The study has been underway at the UBC Hospital MS Clinic and the MS Clinic at Saskatchewan General Hospital for several months. 200 patients have been enrolled. It is the largest comprehensive imaging study of CCSVI that has ever been undertaken. The study concludes December 2011.

Q: What other CCSVI activities is the UBC Hospital MS Clinic involved in?
A: UBC Hospital MS Clinic has launched a new program to better understand the impact of interventional venous treatment. The Clinic has received over $700,000 in provincial funding to establish a CCSVI patient registry, care-related protocols, and a rapid access pathway to expert care for both patients and health care providers. This program has been established to follow British Columbians who have undergone interventional venous treatment oversees in the past 12-18 months.

The provincial funding is spread over three years and allows the UBC Hospital MS Clinic to establish post-care treatment guidelines; a voluntary registry to determine the number of BC residents who have had testing and/or liberation treatment overseas, and the perception of benefits and complications; and a rapid-access to expert care pathway. This key component of the program will enable health care providers across the province to reach one of the experts at the UBC Hospital MS Clinic in situations of need.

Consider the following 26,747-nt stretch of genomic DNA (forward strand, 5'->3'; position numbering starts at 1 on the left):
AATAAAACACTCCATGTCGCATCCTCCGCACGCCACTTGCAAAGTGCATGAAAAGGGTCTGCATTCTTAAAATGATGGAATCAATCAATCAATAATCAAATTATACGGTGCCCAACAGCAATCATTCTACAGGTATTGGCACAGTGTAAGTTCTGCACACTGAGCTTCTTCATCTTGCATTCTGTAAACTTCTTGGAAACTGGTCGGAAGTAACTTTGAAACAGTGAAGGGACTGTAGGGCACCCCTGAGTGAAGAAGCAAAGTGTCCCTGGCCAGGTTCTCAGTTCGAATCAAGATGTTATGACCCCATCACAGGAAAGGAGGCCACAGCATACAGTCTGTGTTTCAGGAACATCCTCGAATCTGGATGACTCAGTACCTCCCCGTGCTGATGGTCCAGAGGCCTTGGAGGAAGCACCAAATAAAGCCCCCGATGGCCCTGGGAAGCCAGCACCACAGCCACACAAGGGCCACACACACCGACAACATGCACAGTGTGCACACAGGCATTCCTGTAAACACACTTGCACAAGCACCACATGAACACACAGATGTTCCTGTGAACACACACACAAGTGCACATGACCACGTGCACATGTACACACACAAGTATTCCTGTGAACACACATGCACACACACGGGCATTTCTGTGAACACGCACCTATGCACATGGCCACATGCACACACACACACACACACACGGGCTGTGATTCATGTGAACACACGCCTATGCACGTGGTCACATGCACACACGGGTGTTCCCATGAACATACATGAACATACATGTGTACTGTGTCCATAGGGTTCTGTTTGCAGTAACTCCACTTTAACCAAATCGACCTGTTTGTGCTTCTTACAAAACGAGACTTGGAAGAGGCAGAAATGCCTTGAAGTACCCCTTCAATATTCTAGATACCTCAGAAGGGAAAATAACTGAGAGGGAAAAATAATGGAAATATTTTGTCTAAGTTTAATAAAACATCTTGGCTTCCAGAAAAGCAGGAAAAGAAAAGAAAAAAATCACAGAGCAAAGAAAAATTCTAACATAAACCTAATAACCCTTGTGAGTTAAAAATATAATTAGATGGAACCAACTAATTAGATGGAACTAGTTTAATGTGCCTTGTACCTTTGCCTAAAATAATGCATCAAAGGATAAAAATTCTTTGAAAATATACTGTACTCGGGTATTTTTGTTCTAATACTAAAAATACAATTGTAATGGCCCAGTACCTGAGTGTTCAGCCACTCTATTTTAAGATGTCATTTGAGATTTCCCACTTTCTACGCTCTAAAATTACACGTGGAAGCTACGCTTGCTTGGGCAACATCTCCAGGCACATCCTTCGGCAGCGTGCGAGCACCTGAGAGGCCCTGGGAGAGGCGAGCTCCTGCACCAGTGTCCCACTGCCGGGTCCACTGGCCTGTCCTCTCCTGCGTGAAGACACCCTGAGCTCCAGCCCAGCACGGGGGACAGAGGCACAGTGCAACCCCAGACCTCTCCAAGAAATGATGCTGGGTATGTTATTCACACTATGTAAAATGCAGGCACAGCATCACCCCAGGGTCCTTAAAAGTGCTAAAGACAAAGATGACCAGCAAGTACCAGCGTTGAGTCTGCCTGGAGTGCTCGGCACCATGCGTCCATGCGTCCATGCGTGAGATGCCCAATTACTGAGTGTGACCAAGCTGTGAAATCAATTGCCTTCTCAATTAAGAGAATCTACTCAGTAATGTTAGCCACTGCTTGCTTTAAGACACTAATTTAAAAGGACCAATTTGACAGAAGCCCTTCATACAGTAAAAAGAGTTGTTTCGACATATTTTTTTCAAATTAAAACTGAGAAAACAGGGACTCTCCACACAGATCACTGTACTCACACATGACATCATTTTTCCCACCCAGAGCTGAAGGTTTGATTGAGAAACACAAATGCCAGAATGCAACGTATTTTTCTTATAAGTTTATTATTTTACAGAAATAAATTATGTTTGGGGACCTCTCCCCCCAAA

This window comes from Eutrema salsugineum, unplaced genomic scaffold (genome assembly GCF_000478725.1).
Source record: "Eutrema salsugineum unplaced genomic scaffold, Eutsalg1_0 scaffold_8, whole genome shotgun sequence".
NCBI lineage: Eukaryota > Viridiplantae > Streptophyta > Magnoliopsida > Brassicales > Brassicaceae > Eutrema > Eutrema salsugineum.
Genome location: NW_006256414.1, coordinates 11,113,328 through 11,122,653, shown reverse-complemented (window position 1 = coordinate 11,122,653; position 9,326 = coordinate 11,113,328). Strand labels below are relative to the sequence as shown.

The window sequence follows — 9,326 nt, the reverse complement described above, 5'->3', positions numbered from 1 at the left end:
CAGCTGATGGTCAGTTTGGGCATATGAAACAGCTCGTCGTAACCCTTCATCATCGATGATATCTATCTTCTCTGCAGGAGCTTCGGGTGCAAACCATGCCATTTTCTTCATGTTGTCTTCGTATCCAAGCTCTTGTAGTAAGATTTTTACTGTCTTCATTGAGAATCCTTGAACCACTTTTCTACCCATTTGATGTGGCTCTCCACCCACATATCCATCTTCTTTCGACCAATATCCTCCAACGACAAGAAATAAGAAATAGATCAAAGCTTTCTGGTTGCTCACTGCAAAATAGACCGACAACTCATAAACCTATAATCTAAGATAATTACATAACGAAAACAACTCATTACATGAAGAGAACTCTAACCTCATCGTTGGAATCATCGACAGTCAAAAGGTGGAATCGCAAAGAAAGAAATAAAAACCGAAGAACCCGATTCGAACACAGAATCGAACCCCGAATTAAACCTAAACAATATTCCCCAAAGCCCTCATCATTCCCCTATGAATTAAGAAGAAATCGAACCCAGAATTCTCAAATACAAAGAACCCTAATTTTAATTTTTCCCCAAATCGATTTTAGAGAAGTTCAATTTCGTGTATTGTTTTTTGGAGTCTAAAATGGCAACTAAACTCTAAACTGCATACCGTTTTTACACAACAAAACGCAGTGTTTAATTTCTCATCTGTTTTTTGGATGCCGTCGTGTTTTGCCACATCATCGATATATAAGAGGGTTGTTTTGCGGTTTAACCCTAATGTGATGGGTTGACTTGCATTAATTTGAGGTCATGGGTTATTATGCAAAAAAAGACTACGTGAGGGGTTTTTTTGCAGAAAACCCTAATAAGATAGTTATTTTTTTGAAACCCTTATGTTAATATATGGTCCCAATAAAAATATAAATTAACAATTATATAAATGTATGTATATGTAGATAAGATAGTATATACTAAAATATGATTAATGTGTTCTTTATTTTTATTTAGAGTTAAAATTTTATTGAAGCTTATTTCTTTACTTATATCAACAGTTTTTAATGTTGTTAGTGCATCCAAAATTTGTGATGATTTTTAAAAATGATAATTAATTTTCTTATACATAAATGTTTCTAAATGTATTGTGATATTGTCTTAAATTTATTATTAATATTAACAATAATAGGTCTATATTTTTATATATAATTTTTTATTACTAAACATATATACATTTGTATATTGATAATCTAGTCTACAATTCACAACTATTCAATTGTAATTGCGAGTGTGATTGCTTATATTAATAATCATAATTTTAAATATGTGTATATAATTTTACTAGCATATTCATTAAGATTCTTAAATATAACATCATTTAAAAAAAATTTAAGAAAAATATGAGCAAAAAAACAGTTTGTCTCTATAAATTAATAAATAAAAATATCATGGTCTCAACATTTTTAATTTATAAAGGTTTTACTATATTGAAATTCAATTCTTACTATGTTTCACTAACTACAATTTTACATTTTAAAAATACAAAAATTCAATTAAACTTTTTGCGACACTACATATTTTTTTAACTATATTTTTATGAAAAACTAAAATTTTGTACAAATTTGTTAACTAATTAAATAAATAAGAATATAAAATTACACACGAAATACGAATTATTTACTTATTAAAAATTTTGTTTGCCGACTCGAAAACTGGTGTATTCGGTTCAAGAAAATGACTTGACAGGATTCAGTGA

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Postby PointsNorth » Wed Jul 13, 2011 4:36 pm

Found this on CCSVI Locator and thought it was relevant to this discussion. Apologies for responding to my own post! :oops:

Dr. Barry B. Rubin and CCSVI research in Canada. by CCSVI in Multiple Sclerosis

Some have asked why the case of the second Canadian death was reported in the press, when the family had initially asked for privacy back in April when it occurred. Dr. Barry Rubin is investigating this case, spoke about it at the Canadian MS Society meeting with Dr. Hubbard, and mentioned it to the press last week.

from The Star, June 30th--

Rubin said he remains unconvinced that CCSVI exists, and he is concerned about patients’ safety. He confirmed that a third person has died as a result of the controversial treatment, but said he could not provide any details as the death is under investigation. The two previously reported deaths happened in California and Costa Rica.

http://www.thestar.com/news/canada/poli ... --scient...

From CBC July 8th---

Dr. Barry Rubin, the head of vascular surgery at Toronto's University Health Network, is part of the Canadian government's panel that recommended a safety trial into the treatment last month.